Finally, I discovered, as I was rummaging through refrigerator drawers as part of the usual "going out of town for a few days let's get anything that is going to stink when I come home OUT of here" search, a block of Emmentaler cheese that was, ahem, caff, "a bit" past its sell by date.Here I pause to cop to a pretty cavalier attitude when it comes to keeping and using cheese.

Chicken I am afraid of. If it smells the least bit off or is past a use-by date then I toss it out with deep regrets but no hesitation. Cheese on the other hand, I tend to shrug and think - "hey - this stuff just gets better as it gets older and is part of a process that uses mold development for flavor in many instances so.... eh - I will just cut off this icky part and eat the rest".

Let me rush to add I am no scientist, no food police authority of any sort and my attitudes and experiences with surviving such cheesy rehab projects without incident are not laid out here to suggest an exemplar for others.

Don't do as I did but understand in the spirit of full disclosure that I took the past-the-prime pricey Emmentaler and used about a half cup of it in my mac and cheese to spiff up the flavor profile.

You will note that this recipe calls for chopped onion. I am not sure where or how that got started, I don't think I've seen chopped onion in many mac and cheese recipes previously, but in the spirit of global understanding I duly chopped onions up and hoped for the best. I was not disappointed.

The results? Very, VERY good.

This process of cooking the elbows in milk yields a thick end product that will only withstand a little additional heat before it begins to move into too thick territory. This is not a mac and cheese recipe that will hold for long periods of time, clearly. I am not sure (yet) how it will reheat. I plan on hitting that button when we get back to town. I am quite certain I will need to add some liquid back in as I reheat, and we will see if that results in a broken sauce.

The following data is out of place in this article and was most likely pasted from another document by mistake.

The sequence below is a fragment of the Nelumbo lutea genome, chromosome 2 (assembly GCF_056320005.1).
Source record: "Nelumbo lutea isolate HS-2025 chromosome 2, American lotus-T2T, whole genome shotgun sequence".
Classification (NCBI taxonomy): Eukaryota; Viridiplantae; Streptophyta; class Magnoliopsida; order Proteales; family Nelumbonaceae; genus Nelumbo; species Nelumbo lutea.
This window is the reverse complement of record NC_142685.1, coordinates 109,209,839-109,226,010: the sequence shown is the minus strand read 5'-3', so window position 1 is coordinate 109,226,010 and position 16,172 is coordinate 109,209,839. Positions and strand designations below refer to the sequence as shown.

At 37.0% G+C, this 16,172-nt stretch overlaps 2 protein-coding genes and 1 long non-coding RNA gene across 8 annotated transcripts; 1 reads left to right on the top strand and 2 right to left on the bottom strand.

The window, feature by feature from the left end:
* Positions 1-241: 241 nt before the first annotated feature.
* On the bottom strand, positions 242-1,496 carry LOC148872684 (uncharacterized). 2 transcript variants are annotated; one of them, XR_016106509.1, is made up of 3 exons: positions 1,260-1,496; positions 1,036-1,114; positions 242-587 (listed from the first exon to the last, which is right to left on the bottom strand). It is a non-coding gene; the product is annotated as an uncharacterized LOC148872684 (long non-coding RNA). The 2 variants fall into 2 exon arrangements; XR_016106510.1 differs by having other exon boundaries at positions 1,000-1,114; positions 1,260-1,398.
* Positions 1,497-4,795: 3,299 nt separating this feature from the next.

For our first go round I did not gild the lily with a crumb or tomato topping, and I did not put added cheese on top to brown under the broiler as was suggested at the Barilla site. I did throw on a little spanish smoked paprika just to keep the ghost of my Home Economics teacher, "remember children" [we were in Junior High - we were SO not children!] - "you eat with your eyes, first!", off my back and out of my head. 

I think with the second incarnation of this I might stir in some saute├ęd mushrooms and see if/how that dresses it up. Not that macaroni and cheese needs to doll up.Firmly ensconced as it is in the category of a comfort food, macaroni and cheese is a dish that already says "I love you so I made this for you to enjoy". Is there really any other message a food ought to be sending?

With Valentine's Day coming up (a day I kind of hate but we won't get into that just now) I am suggesting that rather than going the way of decadent sweets or taking the route of fussy fancy foods, maybe you will want to try preparing a batch of something comforting for that person you love. Present it without fanfare, dressed up with just your smiling face and the statement "I love you so I made this for you to enjoy", and see where that gets you.

It would sure enough work on me. With - or without - the accent.